We are pleased to announce an exhibition and catalogue celebrating the project to increase access to Nicholas Crouch’s 17th-century library. The exhibition will be open to the public during Oxford Open Doors. The Library’s Exhibition and Outreach page has details of more opening times.
We’re pleased to announce a free event to explore directions for future research on Nicholas Crouch’s seventeenth-century library:
Friday 7 September 2018
Delegates are invited to hear speakers from across academic disciplines discussing research directions for a newly accessible early printed and manuscript collection in Oxford. The Library of Nicholas Crouch (ca. 1618 – ca.1690) at Balliol College was catalogued and conserved thanks to a generous grant from The Wellcome Trust. Read more about the project on the Balliol’s Historic Collections blog.
Free event. Sign-up on Eventbrite
Lunch and refreshments included
Session 1: Networks and Connections
(Chaired by Professor Seamus Perry)
- Professor Adam Smyth: Crouch’s diary and almanacs
- Dr Will Poole: Crouch and pamphlet collection
- Dr Jason Scott-Warren: Pricing and splicing with Crouch
- Dr John-Paul Ghobrial: Beyond Balliol: Crouch’s links to the wider world
- Nikki Tomkins: The binders behind the books
Questions and discussion
Session 2: From Natural Philosophy to Poetry
(Chaired by Dr Peter Elmer)
- Dr Olivia Smith: Science and experimentation in Nicholas Crouch’s collection
- Professor Elizabeth Hageman: Nicholas Crouch, Francis Finch, John Freeman, and Katherine Philips at Balliol College: 1653-1664.
- Dr Benjamin Wardhaugh: ‘Six hundred thousand different Latine Verses’: Nicholas Crouch’s mathematics
- Dr Kathleen Walker-Meikle: Nicholas Crouch: Pharmacological receipts and medical book collecting
Questions and discussion
Reconstructing Nicholas Crouch exhibition opening
A chance to see items from Crouch’s Library at Balliol Historic Collections Centre, St Cross Church
For more information email firstname.lastname@example.org or phone 01865 277709
The Library has recently purchased A.C. Bradley’s manuscript of his lecture on ‘Inspiration’ – what is meant by it and what value it has to society.
A.C Bradley studied at Balliol from 1868 having won an exhibition (a type of scholarship). He was elected a Fellow in 1874 and was a popular teacher in English and Philosophy. Balliol’s manuscript collections show Bradley’s involvement in the intellectual life and politics of the College during his time here; forming friendships with T.H. Green and R.L. Nettleship and earning the opposition of the Master, Benjamin Jowett. The latter is hinted at in Bradley’s entry in The Masque of B-ll—l, forty satirical poems about Balliol members printed as a broadsheet in 1881:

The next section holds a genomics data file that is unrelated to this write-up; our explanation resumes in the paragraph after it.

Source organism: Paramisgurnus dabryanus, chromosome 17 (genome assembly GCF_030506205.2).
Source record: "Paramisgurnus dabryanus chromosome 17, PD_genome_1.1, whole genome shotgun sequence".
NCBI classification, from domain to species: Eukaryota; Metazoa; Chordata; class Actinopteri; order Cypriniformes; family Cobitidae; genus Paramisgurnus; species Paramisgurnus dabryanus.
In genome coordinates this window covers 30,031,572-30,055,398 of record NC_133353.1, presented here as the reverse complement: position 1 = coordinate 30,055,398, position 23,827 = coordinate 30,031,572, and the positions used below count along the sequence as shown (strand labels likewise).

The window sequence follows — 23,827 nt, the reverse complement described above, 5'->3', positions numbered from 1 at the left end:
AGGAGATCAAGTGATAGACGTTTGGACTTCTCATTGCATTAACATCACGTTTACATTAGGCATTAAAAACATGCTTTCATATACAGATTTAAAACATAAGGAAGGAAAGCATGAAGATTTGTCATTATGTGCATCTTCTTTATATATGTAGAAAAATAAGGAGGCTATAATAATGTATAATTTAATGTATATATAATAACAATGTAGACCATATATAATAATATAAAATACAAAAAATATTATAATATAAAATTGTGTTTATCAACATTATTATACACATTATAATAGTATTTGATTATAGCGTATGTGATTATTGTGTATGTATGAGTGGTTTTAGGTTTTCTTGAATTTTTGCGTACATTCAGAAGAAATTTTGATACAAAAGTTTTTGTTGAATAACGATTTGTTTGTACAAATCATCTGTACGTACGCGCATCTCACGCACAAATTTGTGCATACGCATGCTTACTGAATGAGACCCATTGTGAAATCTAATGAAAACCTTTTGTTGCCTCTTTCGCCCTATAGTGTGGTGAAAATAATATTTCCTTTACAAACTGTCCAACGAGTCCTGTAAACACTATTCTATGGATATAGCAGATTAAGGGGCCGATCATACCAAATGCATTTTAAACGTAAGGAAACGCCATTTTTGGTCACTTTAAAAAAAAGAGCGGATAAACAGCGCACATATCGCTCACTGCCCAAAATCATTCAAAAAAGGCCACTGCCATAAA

‘Inspiration’ was first given as an address in a Church in Glasgow, where Bradley was Regius Professor of English Language and Literature at the University from 1889. He held the post until 1901 when he returned to Oxford as Professor of Poetry. Bradley’s address formed the basis of the essay of the same name in his book, A Miscellany (MacMillan, 1929) [Balliol Library: 47 g 26 Ground Floor].
Throughout the manuscript, Bradley crosses out and rewrites as he tackles the question of what is meant by ‘inspiration’ in the secular context of poets and other thinkers. Bradley identifies three conditions of inspired thought. Firstly, that it is new; secondly, that it strikes the thinker as superior to their habitual thoughts; and thirdly that it should come upon them suddenly. He goes on to identify a paradox about the perceived origin of inspired thought which he feels is a point of comparison to religious inspiration:
“[inspiration] is something which we cannot attribute to ourself, it is given to us, and in it we lose ourself; that is the one aspect. It is something in which we find ourself, and are at last our true self; that is the other aspect.”
The manuscript has been bound in boards covered with grey paper and contains the bookplate of Glaswegian publisher and bookseller James J. Maclehose, designed by Sir David Young Cameron. It joins other manuscripts by A.C. Bradley at Balliol including the rare survival of an undergraduate essay, with the title ‘Does Literature tend necessarily to decay?’ and academic papers on Shakespeare’s work, the area of criticism for which Bradley is most famous today.